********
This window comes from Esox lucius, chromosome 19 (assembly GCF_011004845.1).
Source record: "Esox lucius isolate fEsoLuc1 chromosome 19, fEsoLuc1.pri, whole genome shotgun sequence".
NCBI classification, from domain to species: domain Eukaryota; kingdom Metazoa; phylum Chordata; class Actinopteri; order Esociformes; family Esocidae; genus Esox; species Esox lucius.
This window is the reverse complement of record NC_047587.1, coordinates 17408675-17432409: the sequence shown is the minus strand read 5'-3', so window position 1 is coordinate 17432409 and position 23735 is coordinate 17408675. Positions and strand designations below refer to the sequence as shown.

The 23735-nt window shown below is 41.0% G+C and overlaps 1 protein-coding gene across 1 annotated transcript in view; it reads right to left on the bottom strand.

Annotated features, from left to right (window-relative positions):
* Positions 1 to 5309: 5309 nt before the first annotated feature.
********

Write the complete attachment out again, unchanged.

This window comes from Esox lucius, chromosome 19 (assembly GCF_011004845.1).
Source record: "Esox lucius isolate fEsoLuc1 chromosome 19, fEsoLuc1.pri, whole genome shotgun sequence".
NCBI classification, from domain to species: domain Eukaryota; kingdom Metazoa; phylum Chordata; class Actinopteri; order Esociformes; family Esocidae; genus Esox; species Esox lucius.
This window is the reverse complement of record NC_047587.1, coordinates 17408675-17432409: the sequence shown is the minus strand read 5'-3', so window position 1 is coordinate 17432409 and position 23735 is coordinate 17408675. Positions and strand designations below refer to the sequence as shown.

The 23735-nt window shown below is 41.0% G+C and overlaps 1 protein-coding gene across 1 annotated transcript in view; it reads right to left on the bottom strand.

Annotated features, from left to right (window-relative positions):
* Positions 1 to 5309: 5309 nt before the first annotated feature.